Amidst the polemical noise, Toronto Metropolitan University professor Irene Berkowitz appeared before the Heritage Committee to focus on how the creation and distribution of content by Canadian digital creators actually works.

Berkowitz published her study of the YouTube broadcasting platform “Watchtime Canada” in 2019. Of course it’s out of date now but remains an essential drill down into how broadcasting on the hosting platform works as a business model. The report was commissioned and paid for by YouTube, and Berkowitz is categorically opposed to regulating the hosting platform, but allowing for her point of view it provides a good survey of the landscape to Heritage MPs.

Here are a few things on that landscape:

YouTube is a hybrid of different online platforms including:

  • A flanker streaming platform for well established broadcasters and studios to add to their existing distribution in radio, TV, and online. Think Rogers Sportsnet or CBC News.
  • A platform for branded multi-channel aggregators that behave a lot like conventional broadcasters.
  • A free or premium music service that competes directly with legacy and other online music services.
  • An archive of classic video content, I am guessing most of it in the public domain and not copyrighted.
  • A free direct-to-consumer broadcasting platform for successful independent artists and small creative companies who are delighted to end-run Canadian media curators and make money by splitting adverting revenue with YouTube on a 55/45 split once they surpass the minimum audience threshold.
  • For 75% of uploaders, a free direct-to-consumer platform for up and comers, hobbyists, and struggling artists who hope one day to make money on the platform.
  • And for consumers it must be added: a treasure trove of DIY videos.

The entrepreneurial lustre of YouTube is a free platform with a potential global market (Berkowitz provides data on the major export markets in the US and the UK, with the Indian and French markets still a work in progress as of 2019). Unlike the curated broadcasting industry, YouTube creators don’t have to sell their copyright to broadcasters and studios to reach an audience.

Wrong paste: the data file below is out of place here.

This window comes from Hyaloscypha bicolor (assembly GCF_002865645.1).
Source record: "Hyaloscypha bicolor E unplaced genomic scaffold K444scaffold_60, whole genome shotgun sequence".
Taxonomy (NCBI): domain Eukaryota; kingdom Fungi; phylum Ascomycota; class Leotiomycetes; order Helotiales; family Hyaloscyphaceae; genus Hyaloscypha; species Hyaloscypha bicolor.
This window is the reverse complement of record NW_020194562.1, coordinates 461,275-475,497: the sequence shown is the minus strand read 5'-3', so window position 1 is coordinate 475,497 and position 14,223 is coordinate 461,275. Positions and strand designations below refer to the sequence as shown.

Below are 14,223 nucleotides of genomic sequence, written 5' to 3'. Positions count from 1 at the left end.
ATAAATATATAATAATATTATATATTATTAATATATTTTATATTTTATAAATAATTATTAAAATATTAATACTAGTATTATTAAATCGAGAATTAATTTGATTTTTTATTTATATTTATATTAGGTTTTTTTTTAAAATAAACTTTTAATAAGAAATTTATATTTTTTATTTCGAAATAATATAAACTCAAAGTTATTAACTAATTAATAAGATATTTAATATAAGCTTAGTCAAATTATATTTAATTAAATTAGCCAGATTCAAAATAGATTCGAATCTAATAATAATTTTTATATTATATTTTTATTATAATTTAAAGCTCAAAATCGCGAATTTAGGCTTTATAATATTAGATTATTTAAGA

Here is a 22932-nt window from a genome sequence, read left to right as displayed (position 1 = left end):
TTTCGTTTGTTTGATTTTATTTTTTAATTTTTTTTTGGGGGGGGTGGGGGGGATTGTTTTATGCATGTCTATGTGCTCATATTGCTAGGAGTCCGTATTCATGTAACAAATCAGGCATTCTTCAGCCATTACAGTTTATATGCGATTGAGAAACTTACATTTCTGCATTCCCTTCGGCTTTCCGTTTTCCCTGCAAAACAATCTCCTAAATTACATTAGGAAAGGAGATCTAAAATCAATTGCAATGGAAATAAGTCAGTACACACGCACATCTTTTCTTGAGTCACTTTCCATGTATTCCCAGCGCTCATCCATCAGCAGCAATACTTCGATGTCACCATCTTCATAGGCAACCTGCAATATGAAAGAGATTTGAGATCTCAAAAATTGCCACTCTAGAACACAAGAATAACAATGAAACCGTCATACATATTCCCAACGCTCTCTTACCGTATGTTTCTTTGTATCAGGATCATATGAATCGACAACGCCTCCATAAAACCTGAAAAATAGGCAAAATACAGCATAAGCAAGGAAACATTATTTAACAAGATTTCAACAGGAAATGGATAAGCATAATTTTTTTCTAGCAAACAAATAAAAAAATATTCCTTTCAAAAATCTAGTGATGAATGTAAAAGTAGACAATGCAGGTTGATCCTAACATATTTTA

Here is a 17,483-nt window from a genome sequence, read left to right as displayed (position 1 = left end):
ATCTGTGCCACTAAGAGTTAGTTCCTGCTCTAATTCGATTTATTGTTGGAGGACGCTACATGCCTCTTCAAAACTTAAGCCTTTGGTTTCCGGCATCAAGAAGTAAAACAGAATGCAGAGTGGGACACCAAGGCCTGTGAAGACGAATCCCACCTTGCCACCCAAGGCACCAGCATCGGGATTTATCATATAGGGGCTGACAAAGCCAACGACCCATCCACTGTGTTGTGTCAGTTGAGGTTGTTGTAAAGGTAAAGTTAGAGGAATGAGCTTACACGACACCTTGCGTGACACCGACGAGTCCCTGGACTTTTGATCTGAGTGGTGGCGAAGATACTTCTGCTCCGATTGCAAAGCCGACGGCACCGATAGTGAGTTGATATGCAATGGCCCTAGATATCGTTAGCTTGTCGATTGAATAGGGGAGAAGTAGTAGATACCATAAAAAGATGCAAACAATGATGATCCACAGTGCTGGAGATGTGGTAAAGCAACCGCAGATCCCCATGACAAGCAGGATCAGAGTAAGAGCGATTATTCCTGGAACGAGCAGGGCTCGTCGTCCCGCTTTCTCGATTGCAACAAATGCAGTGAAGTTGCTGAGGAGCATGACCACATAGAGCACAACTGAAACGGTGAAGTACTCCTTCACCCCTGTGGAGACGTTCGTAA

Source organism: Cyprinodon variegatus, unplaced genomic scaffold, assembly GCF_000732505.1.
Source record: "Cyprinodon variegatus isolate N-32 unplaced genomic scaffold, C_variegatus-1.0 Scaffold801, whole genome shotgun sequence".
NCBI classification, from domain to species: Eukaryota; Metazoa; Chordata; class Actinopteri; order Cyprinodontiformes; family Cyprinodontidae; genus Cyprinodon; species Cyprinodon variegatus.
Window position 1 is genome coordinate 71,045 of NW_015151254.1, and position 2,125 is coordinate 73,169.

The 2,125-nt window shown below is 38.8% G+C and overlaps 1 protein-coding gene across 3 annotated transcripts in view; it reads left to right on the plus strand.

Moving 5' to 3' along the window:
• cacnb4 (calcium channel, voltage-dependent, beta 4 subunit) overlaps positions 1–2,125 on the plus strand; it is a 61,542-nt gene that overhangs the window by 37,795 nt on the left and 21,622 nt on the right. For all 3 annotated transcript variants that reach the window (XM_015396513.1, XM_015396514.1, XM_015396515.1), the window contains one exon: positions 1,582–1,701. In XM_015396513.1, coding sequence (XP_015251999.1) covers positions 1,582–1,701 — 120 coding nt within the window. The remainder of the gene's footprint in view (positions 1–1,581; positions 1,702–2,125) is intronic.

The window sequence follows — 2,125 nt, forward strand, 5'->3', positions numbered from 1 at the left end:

So what part of YouTube is a candidate for regulatory obligations supporting the creation and distribution of Canadian news, sports and entertainment?

YouTube’s UGC programming that is the most highly analogous to regulated broadcasting is the video content on flanker streaming platforms and multi-channel aggregators, as well as audio content on music services. That programming is monetized by advertising revenue captured from the rest of the Canadian media universe (and subscriber revenue in the case of the premium music service). It’s hard to appreciate an argument that this programming should not generate regulatory obligations for YouTube.

But it gets complicated after that when we consider the YouTube ecosystem of digital first creators.

First, there is the argument that discoverability — obliging YouTube to push Canadian content— could backfire on independent artists and small businesses seeking the global market. I remain to be convinced this is a real danger, but it’s not something we want to make a mistake on.